Outside the marginals

a commentary on the politics that followed the UK 2010 & 2015 elections

Archive for the category “National Sovereignty”

Theresa’ Dictionary: Successful Brexit

Every empress, or prospective emperor (or empress), has to give the appearance of having “the common touch”. In view of the restricted background of our new empress, I offer her a dictionary in the hope that studying it will help her understand the people she wishes to rule.

Successful Brexit

Read more…

Great May! She’s cracked it: A Great Bill

We were told that the EU was terrible because it stopped us being a sovereign state. We voted to leave.

Now it appears that we can regain this sovereignty by our (non sovereign) parliament voting for a Great Repeal Bill.

The referendum has obviously had a positive result. It got rid of David Can’t and got us Theresa May. She has cracked it!

Read more…

Post “The Day” Reflections

Ok, I think it’s a disaster and I am livid at what I see as the way both campaigns – but particularly Leave’s – were run. (Remain was inept, but Leave at times seemed deliberately devious.) If I had been active in the campaign I would also be feeling sore.
But the deed is done and we have to accept the result even if we can’t respect it. But there are a number of issues that bear closer examination.

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England’s Confused Nationalism (1. Sport and Athems)

During the Summer of 2014 Democratic Audit ran a series of posts about the (English) National Anthem in response to Roy Hodgson’s call for England players to sing the National Anthem at the World Cup (An Association Football Championship, m’lud).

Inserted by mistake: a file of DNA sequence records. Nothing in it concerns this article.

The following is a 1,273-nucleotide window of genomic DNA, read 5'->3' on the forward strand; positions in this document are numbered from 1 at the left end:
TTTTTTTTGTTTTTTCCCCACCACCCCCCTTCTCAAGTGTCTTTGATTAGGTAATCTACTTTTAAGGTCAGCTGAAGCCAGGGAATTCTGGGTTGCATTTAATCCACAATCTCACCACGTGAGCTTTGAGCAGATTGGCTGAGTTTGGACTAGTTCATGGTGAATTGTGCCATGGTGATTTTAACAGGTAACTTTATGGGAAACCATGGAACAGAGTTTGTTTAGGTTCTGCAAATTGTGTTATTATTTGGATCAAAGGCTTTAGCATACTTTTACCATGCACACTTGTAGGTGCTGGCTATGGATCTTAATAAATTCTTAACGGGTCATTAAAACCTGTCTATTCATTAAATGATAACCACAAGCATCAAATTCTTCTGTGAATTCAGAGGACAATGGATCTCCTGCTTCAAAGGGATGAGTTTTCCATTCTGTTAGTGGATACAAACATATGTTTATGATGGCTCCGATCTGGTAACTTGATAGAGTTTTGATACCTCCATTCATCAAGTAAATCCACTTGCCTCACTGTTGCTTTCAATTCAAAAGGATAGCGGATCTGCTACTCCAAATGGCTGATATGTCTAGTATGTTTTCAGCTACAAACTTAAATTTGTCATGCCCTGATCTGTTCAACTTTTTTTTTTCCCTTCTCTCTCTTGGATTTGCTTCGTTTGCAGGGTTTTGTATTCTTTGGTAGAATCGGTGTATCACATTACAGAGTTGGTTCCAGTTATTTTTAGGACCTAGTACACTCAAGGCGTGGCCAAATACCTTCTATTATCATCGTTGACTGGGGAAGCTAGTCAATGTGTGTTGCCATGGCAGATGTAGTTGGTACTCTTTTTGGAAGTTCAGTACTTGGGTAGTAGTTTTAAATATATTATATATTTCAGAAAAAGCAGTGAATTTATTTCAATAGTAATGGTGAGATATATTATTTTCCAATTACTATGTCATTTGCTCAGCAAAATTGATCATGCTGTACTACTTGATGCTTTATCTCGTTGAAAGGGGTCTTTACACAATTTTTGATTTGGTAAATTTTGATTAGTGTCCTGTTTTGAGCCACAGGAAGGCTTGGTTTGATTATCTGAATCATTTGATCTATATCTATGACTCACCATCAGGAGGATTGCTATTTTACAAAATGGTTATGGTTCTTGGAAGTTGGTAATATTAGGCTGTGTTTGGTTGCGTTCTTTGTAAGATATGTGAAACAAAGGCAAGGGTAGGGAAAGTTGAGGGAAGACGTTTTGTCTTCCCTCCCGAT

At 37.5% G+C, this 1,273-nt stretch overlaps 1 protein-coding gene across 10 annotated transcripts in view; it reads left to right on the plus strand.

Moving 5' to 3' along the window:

The issue of course is that the Anthem in question is “God Save the Queen” – one of the hardest working Anthems in the songbook as it fills the following roles:

  • National Anthem for the United Kingdom of Great Britain and Northern Ireland
  • Salute for the Head of State of the United Kingdom of Great Britain and Northern Ireland (and other Realms)
  • Default Anthem for some (not all) England sporting teams (most notably the Association Football and Rugby Union Teams)

I have always found this odd, reflecting the confused national identity of England and indeed the United Kingdom. Given that the Scots (or more accurately, those in Scotland) have had a thorough examination of their national identity, perhaps England may reflect on its sporting identity as a preliminary warm-up to a more thorough review.

In the new year (2016) Chesterfield MP Toby Perkins intends to bring his English National Anthem Bill to Parliament on 13 January.

Read more…

Steeling ourselves for industrial collapse

Administrators from PwC have been appointed to run some parts of the Caparo group empire. …

Steel giant Tata is expected to announce major job losses on Tuesday. Recently the UK’s second largest steelmaker, SSI, went into liquidation. …

Matt Hammond, lead administrator [of Caparo] and partner at PwC, said: “This is a significant business with a wide range of interests across steel, engineering, vehicles products and technologies. Its scale and reach into significant customers and its importance to suppliers cannot be understated. We will be rapidly assessing all options for the businesses through this week and beyond.”
BBC News website, 19 October 2015 : Caparo steel goes into partial administration

There are numerous reasons for the problems, but there seems to be only one reason for the collapse of this industry; Read more…

Neverendum?

Nicola Sturgeon has threatened to demand a second independence referendum unless David Cameron reverses his welfare cuts and halts plans to renew Trident.